Late last month, onlookers near Prospect Park Lake in Brooklyn, New York experienced a male worn white disposing two garbage bags loaded with live, wriggling eels into the lake, reports Marion Renault of the Associated Press (AP).
Andrew Orkin, a music composer who was out for a night run near the lake, saw one of the two big plastic trash bags split open as a male dragged them towards the water’s edge, spilling the wincing creatures onto the ground, according to the AP.
Another witness, Dominick Pabon, was angling for catfish with his better half when he heard the guy dragging the bags of eels weep “I’m conserving their lives!” when onlookers began to push him for information about what in the world he believed he was doing.
Pabon, a chef and oyster catering service, informs Jack Denton of Curbed that he’s caught a couple of black spotted eels in the lake over the last few years, but that the types isn’t belonging to the location. Pabon confronted the eel liberator and tape-recorded a video of the encounter with his phone, according to Ray Villeda of NBC New York City.
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On the video, Pabon can be heard telling the guy that disposing live animals into the lake is illegal which his activities might end up “killing other life” by disrupting the lake’s ecosystem.
The Prospect Park Alliance supported the illegality of the eel disposing in a statement to NBC New York: “The release of family pets and other animals in the park is illegal without a permit. It is a hazard both to those animals and the plants and wildlife that call the park home.”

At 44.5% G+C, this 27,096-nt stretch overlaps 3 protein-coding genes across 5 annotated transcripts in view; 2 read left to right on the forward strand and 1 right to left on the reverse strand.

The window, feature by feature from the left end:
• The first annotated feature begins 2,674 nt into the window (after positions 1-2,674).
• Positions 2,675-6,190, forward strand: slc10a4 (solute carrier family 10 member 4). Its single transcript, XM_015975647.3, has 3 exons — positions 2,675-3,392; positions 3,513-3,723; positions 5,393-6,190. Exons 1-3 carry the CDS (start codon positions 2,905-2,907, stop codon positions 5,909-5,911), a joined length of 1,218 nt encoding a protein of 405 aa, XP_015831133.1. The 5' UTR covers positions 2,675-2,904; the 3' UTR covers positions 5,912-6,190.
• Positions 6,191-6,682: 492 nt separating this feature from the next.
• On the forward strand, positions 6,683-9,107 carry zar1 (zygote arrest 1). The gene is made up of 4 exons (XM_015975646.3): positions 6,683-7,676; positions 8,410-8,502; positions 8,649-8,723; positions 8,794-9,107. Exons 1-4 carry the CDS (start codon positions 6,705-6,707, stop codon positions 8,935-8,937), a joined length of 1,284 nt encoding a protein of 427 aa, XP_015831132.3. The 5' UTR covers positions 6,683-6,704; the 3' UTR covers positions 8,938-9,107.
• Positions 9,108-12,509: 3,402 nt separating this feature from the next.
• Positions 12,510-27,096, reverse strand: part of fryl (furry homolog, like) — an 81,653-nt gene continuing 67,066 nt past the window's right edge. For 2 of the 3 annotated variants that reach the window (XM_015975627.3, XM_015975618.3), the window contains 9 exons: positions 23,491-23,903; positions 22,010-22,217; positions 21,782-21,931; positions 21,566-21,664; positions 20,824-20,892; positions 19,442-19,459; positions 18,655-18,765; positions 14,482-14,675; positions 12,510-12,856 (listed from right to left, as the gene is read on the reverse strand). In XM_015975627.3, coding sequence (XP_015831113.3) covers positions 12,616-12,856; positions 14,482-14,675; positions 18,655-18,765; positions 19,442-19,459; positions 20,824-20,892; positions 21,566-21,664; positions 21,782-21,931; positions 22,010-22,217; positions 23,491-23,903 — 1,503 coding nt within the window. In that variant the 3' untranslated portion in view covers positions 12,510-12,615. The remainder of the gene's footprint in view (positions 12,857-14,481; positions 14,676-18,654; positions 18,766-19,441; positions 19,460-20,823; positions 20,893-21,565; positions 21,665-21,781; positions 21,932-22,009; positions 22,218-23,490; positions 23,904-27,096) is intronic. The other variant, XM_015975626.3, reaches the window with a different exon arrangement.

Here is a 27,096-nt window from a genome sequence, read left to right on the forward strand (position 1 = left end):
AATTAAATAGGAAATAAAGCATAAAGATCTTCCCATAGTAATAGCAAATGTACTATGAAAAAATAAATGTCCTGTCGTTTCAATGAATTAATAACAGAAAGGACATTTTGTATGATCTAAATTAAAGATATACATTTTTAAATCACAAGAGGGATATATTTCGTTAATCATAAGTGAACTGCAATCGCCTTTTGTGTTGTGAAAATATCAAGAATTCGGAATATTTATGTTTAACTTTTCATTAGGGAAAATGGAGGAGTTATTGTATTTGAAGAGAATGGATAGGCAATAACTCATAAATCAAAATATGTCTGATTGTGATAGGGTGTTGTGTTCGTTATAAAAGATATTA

The Brooklyn Paper‘s Ben Verde reports that fines for illegal disposing range from $1,500 to $10,000 for the very first infraction, and $5,000 to $20,000 for each subsequent infraction.
Most non-native animals set loose into New York’s waterways and parks will quickly die, but some can flourish and become invasive types that can damage the surrounding environment. Red-eared sliders, a popular types of animal turtle, have taken over many of New York City’s freshwater communities, crowding out native types such as spotted turtles, musk turtles, map turtles, bog turtles, wood turtles, painted turtles, Eastern mud turtles, and diamondback terrapins, reports Caroline Hopkins for National Geographic.
”Individuals like animals and they in some cases think they’re doing a good idea by letting them go,” Jason Munshi-South, metropolitan ecologist at Fordham University, informs the AP. “Most will die. Some will become an issue, and then there’s no going back.”
City authorities tell the AP that it’s too early to tell how this most current release of eels will impact the Brooklyn lake’s ecosystem. Images suggest that the trash bags were filled with overload eels, which are belonging to Southeast Asia and have a starved hunger.
New York State’s Department of Environmental Conservation informs the AP they will try to find overload eels in studies in the spring, but that they do not anticipate the eels to make it through the winter. Nicholas Mandrak, a freshwater ecologist at the University of Toronto, informs the AP that the eels could still have unhealthy effects on the ecosystem in the short-term.
Mandrak also posited that as environment modification warms New York’s environment, particular non-native types that may have when been killed off by the region’s winters could make it through.
“We should not pertain to an instant conclusion that due to the fact that they’re discovered in Asia they could not make it through in New York City,” he informs the AP.Source: smithsonianmag.com